In addition to the inhibitory effect on osteoclast differentiation, WEDC also decreased resorbed pit area by mature osteoclasts without affecting the number of osteoclasts, indicating that WEDC inhibits bone-resorbing activity of osteoclasts. Given the crucial role of actin ring structure in bone-resorbing activity of osteoclasts , our findings of WEDC-induced disruption of actin ring structure in osteoclasts suggest that the antiresorptive property of WEDC is due to disruption of actin ring structure. The classical NF-κB signalling pathway is involved in bone-resorbing activity of osteoclasts as well as osteoclast differentiation. It has been shown that blocking NF-κB pathway by overexpressing a dominant-negative form of IKK beta suppresses bone-resorbing activity of osteoclasts, whereas NF-κB activation by expression of a constitutively active form of IKK beta upregulates it . Neither inhibition nor activation of NF-κB pathway by the IKK beta mutants affected osteoclast survival . In addition, NBD peptide, a selective peptide inhibitor of the classical NF-κB pathway, was shown to inhibit bone resorption by disrupting actin ring . Therefore, these observations suggest that the inhibitory action of WEDC on the classical NF-κB pathway may contribute to its antiresorptive function.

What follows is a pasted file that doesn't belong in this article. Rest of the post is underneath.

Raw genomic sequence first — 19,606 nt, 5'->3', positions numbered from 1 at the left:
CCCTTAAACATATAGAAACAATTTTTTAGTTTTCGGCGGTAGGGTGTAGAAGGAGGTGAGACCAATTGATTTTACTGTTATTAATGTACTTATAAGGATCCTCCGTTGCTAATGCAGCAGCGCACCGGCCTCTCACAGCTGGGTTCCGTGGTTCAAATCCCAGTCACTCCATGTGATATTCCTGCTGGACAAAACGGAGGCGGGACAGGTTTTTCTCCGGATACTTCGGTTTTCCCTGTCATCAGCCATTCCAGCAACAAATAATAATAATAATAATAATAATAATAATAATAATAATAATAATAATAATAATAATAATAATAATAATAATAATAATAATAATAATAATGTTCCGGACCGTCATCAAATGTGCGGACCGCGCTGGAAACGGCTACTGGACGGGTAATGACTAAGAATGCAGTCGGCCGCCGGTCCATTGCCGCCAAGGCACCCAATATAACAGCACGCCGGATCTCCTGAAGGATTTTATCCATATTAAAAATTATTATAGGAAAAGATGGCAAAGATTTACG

Consistent with the in vitro results, administration of WEDC protected bone loss induced by RANKL. Since injection of exogenous RANKL rapidly induces trabecular bone loss through stimulating osteoclast differentiation and function , the protective effect of WEDC on bone loss is mainly due to the suppression of osteoclast differentiation and function. However, we cannot exclude the possibility that WEDC might affect osteoblastic bone formation. Indeed, WEDC could stimulate matrix mineralization in calvarial osteoblast cultures (data not shown), although its effect on bone formation in vivo remains to be elucidated. Given the crucial role of excessive RANKL activity in pathological bone destruction, our findings strongly suggest that WEDC may be useful in preventing or treating various bone destructive diseases.
Phloroglucinols, triterpenes, flavonoid glycosides, and phenolic compounds have been isolated from the rhizome of D. crassirhizoma [25–29]. Of them, phloroglucinol derivatives have been linked to several biological activities of the rhizome of D. crassirhizoma, including antioxidant, antibacterial, and antitumor activities [13, 25, 30]. We found the presence of a tetrameric phloroglucinol, dryocrassin ABBA, in WEDC with HPLC analysis (data not shown). Dryocrassin ABBA exhibited a marginal inhibitory effect on RANKL-induced osteoclast differentiation at concentrations without affecting cell viability (data not shown). However, the constituents mediating the protective effect of WEDC on bone loss still remain to be elucidated.
We have demonstrated that WEDC inhibits osteoclast differentiation and function by inhibiting RANK signaling pathways in osteoclast precursors and by disrupting actin ring in mature osteoclasts, respectively. Furthermore, WEDC suppressed RANKL-induced bone loss in vivo. These findings suggest that WEDC may be useful in preventing or treating bone diseases associated with excessive bone loss.
Conflict of Interests
The authors declare no conflict of interests.
H. Ha and K.-S. Shim contributed equally to this study.
This work was supported by a grant (K13050) from the Korea Institute of Oriental Medicine, Ministry of Education, Science, and Technology, Republic of Korea.